This is all about money. The German Government is trying to stick Heckler & Koch for the costs of its own derelict behavior.
    The German defense ministry is desperately trying to avoid telling the people why it has to spend tens of millions of their tax Euros to replace military rifles that can’t hit the broad side of an Afghan barn.

    The entire German industrial base should be watching very closely to the outcome of this fiasco. If the German Government gets court approval to saddle Heckler & Koch with a huge cost to rearm the German military, any German product made today might have to meet the requirements of the year 2036. I’m thinking of the word precedence.

  • Steve September 10, 2016, 10:38 am

    First, the heading for the article is FALSE and untrue. The Court did not rule on the utility of the weapon. They ruled on whether or not H & K met the specifications and quality parameters stipulated by the Buyer. Which H & K does. Otherwise the German Military would not have gone forward with the contract in the first place.
    Now the theater of combat has changed and so have the conditions the rifle will be utilized in. As we all know, heat impacts a rifle’s performance. Auto fire impacts barrels and the accuracy of ANY rifle. That’s why rifles that are designed to be used on continuous auto fire (ie. SAW rifles) have barrels that can be changed rapidly in combat.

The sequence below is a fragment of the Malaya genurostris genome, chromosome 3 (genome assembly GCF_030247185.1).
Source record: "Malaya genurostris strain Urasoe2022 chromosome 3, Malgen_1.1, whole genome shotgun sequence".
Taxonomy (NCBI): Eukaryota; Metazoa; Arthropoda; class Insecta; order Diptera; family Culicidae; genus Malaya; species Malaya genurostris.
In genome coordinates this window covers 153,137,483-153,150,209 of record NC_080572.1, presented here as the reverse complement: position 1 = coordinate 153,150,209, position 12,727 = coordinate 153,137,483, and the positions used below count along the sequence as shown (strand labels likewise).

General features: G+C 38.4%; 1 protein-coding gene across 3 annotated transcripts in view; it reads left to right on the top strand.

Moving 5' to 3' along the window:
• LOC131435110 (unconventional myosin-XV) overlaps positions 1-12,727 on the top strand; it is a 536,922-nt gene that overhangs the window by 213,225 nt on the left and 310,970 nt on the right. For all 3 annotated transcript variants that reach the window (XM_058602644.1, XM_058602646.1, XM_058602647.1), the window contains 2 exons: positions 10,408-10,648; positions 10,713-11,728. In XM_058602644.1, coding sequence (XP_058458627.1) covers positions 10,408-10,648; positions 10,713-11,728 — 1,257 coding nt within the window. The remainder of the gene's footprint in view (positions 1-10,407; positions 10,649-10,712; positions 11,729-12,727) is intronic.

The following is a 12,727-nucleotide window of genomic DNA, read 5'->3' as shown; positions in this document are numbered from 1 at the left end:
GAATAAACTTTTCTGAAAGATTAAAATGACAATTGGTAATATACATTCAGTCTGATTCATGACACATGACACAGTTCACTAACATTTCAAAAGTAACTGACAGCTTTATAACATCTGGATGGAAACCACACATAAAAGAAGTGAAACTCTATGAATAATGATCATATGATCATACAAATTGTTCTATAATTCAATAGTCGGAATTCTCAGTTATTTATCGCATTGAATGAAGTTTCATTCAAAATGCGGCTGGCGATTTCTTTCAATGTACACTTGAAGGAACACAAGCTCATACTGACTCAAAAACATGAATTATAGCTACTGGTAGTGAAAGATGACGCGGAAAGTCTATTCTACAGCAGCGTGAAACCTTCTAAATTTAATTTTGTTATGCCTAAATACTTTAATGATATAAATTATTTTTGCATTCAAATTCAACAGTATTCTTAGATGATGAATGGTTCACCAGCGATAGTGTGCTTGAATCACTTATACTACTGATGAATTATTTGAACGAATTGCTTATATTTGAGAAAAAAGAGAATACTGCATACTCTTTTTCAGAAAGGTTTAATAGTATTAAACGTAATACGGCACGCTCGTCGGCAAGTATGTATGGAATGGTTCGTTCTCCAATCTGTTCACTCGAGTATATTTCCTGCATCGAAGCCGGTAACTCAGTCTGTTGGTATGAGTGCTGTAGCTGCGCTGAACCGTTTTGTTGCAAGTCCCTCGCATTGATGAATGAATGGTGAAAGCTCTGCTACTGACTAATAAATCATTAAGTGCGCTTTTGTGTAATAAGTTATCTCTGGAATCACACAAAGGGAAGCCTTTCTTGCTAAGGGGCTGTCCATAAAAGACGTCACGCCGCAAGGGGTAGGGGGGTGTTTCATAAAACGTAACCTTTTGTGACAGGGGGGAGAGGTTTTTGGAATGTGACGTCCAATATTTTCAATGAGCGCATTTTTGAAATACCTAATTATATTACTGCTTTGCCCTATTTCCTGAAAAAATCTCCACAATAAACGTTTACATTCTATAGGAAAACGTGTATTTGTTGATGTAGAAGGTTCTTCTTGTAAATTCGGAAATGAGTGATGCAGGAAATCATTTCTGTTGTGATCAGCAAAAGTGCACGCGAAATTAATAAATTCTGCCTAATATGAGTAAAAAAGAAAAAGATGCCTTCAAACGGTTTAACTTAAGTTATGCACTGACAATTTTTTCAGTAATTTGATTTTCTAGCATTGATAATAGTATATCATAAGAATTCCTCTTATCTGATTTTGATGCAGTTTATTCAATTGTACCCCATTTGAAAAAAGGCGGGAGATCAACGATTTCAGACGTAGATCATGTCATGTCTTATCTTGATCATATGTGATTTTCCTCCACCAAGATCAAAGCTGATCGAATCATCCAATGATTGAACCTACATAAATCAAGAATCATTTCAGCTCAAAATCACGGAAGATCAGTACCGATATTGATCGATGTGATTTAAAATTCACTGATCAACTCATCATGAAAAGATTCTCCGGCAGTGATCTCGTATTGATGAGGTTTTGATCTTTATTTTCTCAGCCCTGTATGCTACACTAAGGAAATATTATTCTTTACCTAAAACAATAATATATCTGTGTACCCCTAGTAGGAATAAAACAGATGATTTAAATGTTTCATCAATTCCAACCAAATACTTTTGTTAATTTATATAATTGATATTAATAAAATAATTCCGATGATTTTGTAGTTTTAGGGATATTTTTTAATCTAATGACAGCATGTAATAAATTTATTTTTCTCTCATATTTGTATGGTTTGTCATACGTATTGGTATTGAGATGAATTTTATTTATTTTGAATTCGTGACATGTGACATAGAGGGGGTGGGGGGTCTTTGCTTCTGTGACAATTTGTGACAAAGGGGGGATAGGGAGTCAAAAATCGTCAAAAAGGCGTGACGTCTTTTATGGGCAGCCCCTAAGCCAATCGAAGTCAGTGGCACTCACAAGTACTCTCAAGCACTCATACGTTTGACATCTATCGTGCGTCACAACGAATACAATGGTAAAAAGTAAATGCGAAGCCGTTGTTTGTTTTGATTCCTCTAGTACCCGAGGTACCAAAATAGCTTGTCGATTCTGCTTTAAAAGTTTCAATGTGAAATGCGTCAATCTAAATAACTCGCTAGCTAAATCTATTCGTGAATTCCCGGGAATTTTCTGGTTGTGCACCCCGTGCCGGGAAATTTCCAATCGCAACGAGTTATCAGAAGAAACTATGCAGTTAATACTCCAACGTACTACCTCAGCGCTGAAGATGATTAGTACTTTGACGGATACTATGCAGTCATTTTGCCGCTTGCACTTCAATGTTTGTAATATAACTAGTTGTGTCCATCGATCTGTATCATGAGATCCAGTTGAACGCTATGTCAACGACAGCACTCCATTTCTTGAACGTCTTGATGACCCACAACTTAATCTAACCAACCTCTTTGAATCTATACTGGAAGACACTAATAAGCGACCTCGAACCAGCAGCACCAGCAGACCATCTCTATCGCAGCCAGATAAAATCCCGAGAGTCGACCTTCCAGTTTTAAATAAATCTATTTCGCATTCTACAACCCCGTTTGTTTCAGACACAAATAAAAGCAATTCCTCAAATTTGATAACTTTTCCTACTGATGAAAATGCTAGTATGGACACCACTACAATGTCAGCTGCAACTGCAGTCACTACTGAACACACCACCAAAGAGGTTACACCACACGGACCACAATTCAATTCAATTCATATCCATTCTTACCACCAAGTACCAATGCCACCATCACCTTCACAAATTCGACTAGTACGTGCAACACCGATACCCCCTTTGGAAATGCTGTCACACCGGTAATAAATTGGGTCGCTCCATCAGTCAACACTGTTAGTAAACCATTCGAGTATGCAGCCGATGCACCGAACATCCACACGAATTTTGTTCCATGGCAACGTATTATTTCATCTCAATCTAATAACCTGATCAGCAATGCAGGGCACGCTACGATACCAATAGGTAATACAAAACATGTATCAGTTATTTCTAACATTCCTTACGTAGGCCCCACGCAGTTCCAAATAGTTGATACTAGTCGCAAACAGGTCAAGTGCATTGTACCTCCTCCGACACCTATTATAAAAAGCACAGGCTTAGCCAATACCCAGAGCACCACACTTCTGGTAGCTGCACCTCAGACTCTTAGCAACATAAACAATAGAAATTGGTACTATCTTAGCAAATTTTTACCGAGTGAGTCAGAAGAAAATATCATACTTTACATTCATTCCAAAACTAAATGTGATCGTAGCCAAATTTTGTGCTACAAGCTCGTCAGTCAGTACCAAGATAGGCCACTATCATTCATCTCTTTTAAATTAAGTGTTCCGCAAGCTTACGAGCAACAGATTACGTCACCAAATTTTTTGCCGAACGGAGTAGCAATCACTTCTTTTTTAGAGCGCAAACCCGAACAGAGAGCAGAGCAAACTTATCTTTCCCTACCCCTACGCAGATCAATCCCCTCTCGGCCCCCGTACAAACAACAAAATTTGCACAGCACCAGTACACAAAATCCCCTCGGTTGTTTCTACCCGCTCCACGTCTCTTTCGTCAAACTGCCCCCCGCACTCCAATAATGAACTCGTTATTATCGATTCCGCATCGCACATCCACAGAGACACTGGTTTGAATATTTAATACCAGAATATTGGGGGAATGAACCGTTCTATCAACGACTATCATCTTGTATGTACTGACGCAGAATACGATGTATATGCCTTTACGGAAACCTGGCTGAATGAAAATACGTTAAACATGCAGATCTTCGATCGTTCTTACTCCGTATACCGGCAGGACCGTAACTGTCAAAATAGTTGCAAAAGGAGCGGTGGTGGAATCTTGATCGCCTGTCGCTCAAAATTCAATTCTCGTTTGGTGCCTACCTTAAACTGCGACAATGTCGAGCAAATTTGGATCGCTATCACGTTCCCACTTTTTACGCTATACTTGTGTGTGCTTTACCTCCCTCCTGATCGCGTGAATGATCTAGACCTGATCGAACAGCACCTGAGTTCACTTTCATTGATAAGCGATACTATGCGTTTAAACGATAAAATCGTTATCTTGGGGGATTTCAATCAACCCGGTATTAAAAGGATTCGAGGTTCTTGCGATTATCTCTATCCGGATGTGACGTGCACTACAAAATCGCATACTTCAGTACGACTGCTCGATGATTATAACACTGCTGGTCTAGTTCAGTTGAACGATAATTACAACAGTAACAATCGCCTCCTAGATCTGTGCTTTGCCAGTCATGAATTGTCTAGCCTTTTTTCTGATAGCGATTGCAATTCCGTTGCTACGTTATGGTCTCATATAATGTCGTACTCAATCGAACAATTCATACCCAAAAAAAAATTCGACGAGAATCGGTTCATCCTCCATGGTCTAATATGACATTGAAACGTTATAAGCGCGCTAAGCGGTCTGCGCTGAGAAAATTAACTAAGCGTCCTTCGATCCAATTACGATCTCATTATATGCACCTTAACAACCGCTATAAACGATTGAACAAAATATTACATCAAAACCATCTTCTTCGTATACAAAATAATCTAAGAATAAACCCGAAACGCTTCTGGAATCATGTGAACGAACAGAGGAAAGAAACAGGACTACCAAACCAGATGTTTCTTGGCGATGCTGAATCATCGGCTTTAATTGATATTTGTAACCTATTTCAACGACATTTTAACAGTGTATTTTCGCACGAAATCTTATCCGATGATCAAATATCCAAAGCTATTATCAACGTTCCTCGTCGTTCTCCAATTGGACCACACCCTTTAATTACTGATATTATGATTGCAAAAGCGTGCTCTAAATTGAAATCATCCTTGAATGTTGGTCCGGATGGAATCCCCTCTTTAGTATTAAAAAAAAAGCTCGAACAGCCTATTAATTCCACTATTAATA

If the German Military wants a weapon that will be utilized in those environs, they need to change the specs and submit them for requisition.
    No rifle manufacture can “guess” every condition a weapon will be utilized in. That does not make the rifle “faulty”, or the manufacturer “liable”. It means the specifications need to be changed for the environment.

  • K September 9, 2016, 7:52 pm

    The court is in the pocket of HK. Rifles get hot when used, even in cold weather.

    Why don’t they just own up and replace the barrels rather than drag their name through the mud?